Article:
For developing a suite of learning and weather-related tools and technologies and launching successful businesses that serve millions of people, University of Michigan professor Perry Samson won the Distinguished University Innovator Award of this year.
Samson, Professor Arthur F. Thurnau and Professor of Climate and Space Science and Engineering, will receive the award on October 6. The event, which will be virtual, is free and open to the public. Registration is compulsory.
The Distinguished University Innovator Award honors faculty members who have developed transformative ideas, processes or technologies and brought them to market.
Samson’s list of groundbreaking innovations includes the launch of the Blue Skies app which gave students in Kindergarten to Grade 12 and later the public access to live weather data with the pre-hover map feature. existence of the Internet. This led to the co-founding of The Weather Underground, the first commercial online weather company, which was eventually sold to The Weather Channel and later to IBM, and is used by millions of people daily.
He also led the development of the LectureTools learning platform which allowed students to ask and answer questions interactively via laptops and phones during lessons. This tool helped advance equity and inclusion in the classroom by allowing students to anonymously ask questions of each other but not of the instructor.
This tool has been shown to produce dramatic increases in student research during the classroom. Additionally, students who report being embarrassed to ask verbal questions in class participate in the survey at equal or higher rates than the rest of the class, giving more students a voice, he said.
The software was acquired by Echo360, for which it remains an advisor, and integrated into its active learning platform. This platform is now used by 2 million students around the world.
Its latest tool, LearningClues, uses artificial intelligence to analyze and index what is said or presented visually in classrooms and identifies words it deems important for each class session. Students will be able to search for videos of their lessons to find specific moments related to their research. The system will also automatically create study guides for students for a period of their choice based on what has been discussed and visually presented in those classes.
A prototype of the technology is now available through UM’s CAEN conference capture system and will soon be commercially available for other campuses.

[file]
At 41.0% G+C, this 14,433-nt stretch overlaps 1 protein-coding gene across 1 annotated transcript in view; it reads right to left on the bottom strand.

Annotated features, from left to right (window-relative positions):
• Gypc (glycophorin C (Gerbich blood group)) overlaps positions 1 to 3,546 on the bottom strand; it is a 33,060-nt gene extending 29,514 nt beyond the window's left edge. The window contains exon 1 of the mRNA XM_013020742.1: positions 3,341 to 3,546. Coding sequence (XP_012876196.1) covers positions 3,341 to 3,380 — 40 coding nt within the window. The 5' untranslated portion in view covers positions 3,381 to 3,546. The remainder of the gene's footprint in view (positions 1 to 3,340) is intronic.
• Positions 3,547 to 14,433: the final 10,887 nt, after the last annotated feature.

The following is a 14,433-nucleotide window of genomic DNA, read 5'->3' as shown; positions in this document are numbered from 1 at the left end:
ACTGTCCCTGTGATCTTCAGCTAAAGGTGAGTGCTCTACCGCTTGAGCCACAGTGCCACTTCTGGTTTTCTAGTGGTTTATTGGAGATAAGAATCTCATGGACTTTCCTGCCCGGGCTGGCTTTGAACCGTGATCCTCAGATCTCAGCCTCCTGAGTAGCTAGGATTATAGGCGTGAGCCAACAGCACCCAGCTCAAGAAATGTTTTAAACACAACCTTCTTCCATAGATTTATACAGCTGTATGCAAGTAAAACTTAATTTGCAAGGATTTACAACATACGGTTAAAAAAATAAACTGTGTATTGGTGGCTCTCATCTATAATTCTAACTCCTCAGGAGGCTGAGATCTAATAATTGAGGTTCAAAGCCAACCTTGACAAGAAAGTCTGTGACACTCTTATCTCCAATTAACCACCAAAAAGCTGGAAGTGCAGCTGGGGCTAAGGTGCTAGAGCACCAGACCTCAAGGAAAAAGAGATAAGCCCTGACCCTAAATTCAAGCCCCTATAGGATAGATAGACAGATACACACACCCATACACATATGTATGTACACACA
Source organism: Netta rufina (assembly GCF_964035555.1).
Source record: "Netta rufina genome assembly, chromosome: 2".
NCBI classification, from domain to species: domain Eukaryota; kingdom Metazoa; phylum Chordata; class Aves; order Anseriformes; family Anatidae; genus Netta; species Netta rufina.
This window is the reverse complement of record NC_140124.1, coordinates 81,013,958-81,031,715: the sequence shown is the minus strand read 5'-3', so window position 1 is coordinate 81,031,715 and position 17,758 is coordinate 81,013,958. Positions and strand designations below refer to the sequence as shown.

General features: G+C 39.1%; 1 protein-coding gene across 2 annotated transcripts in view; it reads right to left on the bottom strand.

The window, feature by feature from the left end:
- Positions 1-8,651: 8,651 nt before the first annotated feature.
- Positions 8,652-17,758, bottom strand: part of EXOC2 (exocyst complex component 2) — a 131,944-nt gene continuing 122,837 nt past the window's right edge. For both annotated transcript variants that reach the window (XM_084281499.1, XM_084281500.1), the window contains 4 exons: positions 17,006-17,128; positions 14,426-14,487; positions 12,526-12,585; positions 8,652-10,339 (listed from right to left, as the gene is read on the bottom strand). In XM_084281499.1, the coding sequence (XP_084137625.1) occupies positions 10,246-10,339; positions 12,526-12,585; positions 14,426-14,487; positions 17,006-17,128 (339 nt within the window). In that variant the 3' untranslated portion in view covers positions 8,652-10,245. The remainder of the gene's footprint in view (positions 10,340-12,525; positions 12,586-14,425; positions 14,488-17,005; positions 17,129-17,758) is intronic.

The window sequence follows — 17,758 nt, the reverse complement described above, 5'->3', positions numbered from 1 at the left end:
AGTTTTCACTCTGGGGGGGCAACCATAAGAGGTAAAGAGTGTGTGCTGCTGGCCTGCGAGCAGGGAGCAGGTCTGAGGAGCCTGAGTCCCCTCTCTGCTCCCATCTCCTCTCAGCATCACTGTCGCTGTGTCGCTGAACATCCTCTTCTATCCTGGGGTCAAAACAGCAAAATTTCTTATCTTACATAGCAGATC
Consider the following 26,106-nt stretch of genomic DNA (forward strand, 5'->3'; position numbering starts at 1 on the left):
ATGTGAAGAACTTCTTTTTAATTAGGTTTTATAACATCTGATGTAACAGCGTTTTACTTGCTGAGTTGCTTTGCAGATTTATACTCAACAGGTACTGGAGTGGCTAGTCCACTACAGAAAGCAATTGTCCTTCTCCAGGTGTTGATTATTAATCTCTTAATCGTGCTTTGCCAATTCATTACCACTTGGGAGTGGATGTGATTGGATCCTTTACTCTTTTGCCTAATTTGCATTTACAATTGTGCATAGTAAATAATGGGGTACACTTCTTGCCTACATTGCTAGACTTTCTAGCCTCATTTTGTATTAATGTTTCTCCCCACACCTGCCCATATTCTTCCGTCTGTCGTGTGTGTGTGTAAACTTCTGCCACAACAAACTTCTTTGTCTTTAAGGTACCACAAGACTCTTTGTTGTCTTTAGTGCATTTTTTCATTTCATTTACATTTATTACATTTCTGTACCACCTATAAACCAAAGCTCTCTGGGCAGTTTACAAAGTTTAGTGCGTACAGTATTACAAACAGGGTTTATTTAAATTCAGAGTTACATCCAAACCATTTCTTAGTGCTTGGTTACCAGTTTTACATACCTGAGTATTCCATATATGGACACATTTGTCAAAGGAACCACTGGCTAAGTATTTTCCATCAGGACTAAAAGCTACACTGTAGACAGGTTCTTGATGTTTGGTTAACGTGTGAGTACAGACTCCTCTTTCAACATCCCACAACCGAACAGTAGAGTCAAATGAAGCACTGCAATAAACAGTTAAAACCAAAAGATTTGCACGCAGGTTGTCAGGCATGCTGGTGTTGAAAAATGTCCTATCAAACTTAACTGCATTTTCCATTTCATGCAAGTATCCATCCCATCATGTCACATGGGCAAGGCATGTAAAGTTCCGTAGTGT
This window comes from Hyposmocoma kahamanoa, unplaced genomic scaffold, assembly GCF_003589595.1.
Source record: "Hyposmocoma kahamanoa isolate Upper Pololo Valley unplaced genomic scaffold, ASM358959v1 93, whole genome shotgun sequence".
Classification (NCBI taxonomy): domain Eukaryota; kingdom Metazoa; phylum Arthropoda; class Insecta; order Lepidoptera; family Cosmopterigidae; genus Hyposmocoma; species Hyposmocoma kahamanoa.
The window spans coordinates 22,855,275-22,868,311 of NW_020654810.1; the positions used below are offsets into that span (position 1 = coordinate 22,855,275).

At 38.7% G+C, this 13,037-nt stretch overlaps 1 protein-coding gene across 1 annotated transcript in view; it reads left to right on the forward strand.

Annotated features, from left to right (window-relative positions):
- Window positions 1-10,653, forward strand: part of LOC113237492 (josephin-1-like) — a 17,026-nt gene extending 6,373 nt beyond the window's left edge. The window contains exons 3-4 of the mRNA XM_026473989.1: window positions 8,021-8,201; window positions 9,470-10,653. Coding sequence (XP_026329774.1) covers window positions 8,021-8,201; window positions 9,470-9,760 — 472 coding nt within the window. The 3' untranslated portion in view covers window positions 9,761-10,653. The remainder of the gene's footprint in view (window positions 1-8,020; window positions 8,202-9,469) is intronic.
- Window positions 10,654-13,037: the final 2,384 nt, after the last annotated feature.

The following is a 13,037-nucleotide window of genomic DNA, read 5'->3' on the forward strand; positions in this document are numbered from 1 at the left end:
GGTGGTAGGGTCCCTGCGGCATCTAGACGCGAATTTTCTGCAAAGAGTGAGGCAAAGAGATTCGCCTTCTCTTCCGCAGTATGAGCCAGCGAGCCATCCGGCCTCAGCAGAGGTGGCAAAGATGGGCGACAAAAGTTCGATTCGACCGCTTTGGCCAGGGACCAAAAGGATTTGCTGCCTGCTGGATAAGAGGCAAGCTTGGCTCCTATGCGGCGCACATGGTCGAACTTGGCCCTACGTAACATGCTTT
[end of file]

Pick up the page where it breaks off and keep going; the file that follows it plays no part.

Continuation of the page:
Enrico Landi, professor of climate and space science and engineering, said in his letter of appointment that Samson “is one of those rare figures capable of devising ground-breaking innovations in different, seemingly unrelated fields. , and bring them to market, shaping these areas for decades. “
“His creativity in conceiving deeply innovative ideas is matched only by his ability to transform them first into reality, then into marketable product; and by his perseverance in making them successful in the market, ”Landi wrote.
For his part, Samson said all of his innovations came from the needs he saw in the course delivery: The Weather Underground was created because he wanted to know what the weather was like in the country before his 9-hour class. LectureTools was born because he wasn’t happy with the range of question types he could ask using selectors. And LearningClues was born “because students wanted study guides for exams and I’m too lazy to create them. “
“While I fully understand the reluctance of colleagues to start or even get involved in the commercialization process, I have found that many students are interested and excited about getting started,” Samson said. “I see the commercialization process as a synthesis laboratory for both technology and entrepreneurship, and my efforts have been supported by the enthusiasm and commitment of the students who participated.”
Samson also said he sees a common thread in his innovations: democratization. For example, he said, LectureTools, and now Echo360 technology, has extended classroom communication options to all students, just as The Weather Underground has expanded access to weather information.
The Vice President of Research selects recipients of the Distinguished University Innovator Award based on the recommendation of a selection committee that reviews a pool of applicants. The award was established in 2007 and is supported by endowments from the Office of the Vice President, Research and the Stephen and Rosamund Forrest Family Foundation.
“The University of Michigan has solidified itself as a global leader in research and scholarship, but our solid reputation is not based solely on expertise and experience,” said Rebecca Cunningham, vice president William G. Barsan Research Fellow and Professor of Emergency Medicine. .
“The research community here in Michigan has truly embraced the concept of translating research from the lab to the marketplace so our communities can benefit from their great work. Professor Samson is someone who truly embodies this global commitment to translation and innovation.
Samson thanks UM’s technology transfer office, based in the office of the vice president of research, for their help in orienting their technologies towards startups.
“They provided entrepreneurial mentors for my projects which were a godsend,” he said.